Diamond concludes that most of the needed technology to not drown together already exists. But what is crucial is to also make the right choices towards long-term planning, and willingness to reconsider core values. He finishes his book by saying: “Thus, we have the opportunity to learn from the mistakes of distant peoples and past peoples. That’s an opportunity that no past society enjoyed to such a degree”.

So, let’s learn from the past, understand the value of transparency and make a real difference! Educating sustainability and finding the right parables to make people understand what is at stake is probably the biggest challenge we need to solve. 99% of the people of this planet still don’t have a clue.

Monday, November 12, 2007

Back to basics (8): Schumpeter's disequilibrium today

Another often quoted economist and political scientist is Joseph Schumpeter (1883-1950). He was actually born in Moravia, became Austrian and then left for the US where he taught in Harvard, an interesting career. In his book “Capitalism, Socialism and Democracy” (1942) Schumpeter introduced the concept of "creative destruction" in which the old ways of doing things are endogenously destroyed and replaced by the new. He described that the real driving force of capitalism is “disequilibrium”, opportunities coming up by new (today: global) demands, inspiring innovation, a recipe to also avoid monopoly power. He also warned governments not to protect certain markets or organizations that were unable to succeed in transformation processes. One could argue that this is pure Darwinism for economy dummies.

Those who understand sustainability as the roadmap to successfully implement globalization should nowadays find Schumpeter quite inspiring because his baseline for a healthy capitalism is very much in line with what is really needed now: we are facing the fact that we need to overcome several divides between the global North and South (e.g. market divide, digital divide, education divide, etc.), dematerializing by at least factor 10 until 2050, while another 3 billion people will join us until then, the majority of them in the developing and emerging market countries. The ecological footprint (a methodology to measure the planet’s biocapacity that is already used up, invented by several institutions now captured in the “Global Footprint Network”) tells us that we have already overstretched the global capacity by 20%, growing to 100% until 2050, meaning we would need TWO planets if we allow business as usual. What else than “creative destruction” can be the way forward to successfully integrate countries into the global world markets?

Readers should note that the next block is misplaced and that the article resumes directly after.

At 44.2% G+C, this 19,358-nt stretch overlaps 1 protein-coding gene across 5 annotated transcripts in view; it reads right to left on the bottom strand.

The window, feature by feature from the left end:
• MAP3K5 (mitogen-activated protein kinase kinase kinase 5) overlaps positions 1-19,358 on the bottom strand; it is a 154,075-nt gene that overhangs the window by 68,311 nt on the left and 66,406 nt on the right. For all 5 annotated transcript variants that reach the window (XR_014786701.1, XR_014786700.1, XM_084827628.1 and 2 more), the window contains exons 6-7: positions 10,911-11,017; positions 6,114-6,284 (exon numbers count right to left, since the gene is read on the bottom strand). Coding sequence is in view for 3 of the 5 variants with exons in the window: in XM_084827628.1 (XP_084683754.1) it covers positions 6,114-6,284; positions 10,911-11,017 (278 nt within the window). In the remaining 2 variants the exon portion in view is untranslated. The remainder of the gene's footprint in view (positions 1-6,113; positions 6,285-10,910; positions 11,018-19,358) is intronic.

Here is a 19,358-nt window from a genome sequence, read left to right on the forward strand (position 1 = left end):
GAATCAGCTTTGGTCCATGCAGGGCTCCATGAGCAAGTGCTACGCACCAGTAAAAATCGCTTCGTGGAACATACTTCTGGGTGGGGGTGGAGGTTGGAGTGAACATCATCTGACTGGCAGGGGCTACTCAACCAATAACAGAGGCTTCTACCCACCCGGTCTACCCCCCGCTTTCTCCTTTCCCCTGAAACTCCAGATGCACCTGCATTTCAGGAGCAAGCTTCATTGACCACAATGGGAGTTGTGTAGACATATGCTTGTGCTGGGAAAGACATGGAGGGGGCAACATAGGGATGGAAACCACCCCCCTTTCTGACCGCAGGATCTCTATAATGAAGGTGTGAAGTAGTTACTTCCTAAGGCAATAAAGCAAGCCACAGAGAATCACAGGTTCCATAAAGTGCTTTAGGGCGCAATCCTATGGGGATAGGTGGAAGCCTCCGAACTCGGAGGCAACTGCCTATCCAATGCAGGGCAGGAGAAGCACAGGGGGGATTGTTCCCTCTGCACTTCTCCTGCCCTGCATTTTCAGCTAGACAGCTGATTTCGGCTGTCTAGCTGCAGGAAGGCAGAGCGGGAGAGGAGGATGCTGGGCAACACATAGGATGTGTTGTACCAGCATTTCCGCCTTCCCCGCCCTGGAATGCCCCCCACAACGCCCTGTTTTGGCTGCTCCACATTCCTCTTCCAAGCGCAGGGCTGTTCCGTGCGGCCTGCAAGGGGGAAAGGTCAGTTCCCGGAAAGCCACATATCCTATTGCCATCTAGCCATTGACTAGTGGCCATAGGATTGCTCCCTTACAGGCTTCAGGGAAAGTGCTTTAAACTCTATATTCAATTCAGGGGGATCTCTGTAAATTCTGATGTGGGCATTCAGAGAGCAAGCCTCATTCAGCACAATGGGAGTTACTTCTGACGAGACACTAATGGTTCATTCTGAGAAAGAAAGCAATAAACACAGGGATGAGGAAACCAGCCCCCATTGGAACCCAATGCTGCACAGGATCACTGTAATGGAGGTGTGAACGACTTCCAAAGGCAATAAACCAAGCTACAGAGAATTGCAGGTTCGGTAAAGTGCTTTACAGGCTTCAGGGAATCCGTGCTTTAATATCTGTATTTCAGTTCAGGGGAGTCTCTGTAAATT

We already see first successful examples of creative destruction in countries like India, Mexico and Brazil, wonderfully captured by C.K. Prahalad in “The future at the bottom of the pyramid”; completely different business models that absorb the needs and adapting to the infrastructural shortages of differently developed markets. Some global companies are amongst these examples, but most of the innovative ones are rooted in developing or emerging market countries. The title of this book already indicates the failure of any “top down” approach, just exporting Northern business models to the global South in an attempt to just simply copy what has worked in the global North.

Interestingly, the year 2000 Lisbon EU strategy for innovation explicitly mentioned Schumpeter’s creative destruction as a way forward to foster innovation, enabling social and environmental renewal. It broadly aimed to make Europe the most competitive and the most dynamic knowledge-based economy in the world by 2010. Not too much has been achieved since then, so one should not wonder that companies from developing and emerging markets that have successfully tested their business models in their local markets now start to also take over their Northern competitors that are stuck in a protective political climate, trapped in existing infrastructure and sunk capital investments. To sum it up, Schumpeter’s ideas today seem to better work in the bottom-of-the-pyramid context where opportunities are just simply taken when they arise, no foot on the brake. If Schumpeter would still be alive he might have again packed his bags, heading towards India or Brazil!?!

Thursday, November 01, 2007

Back to basics (7): Recalibrating the "invisible hand of the market"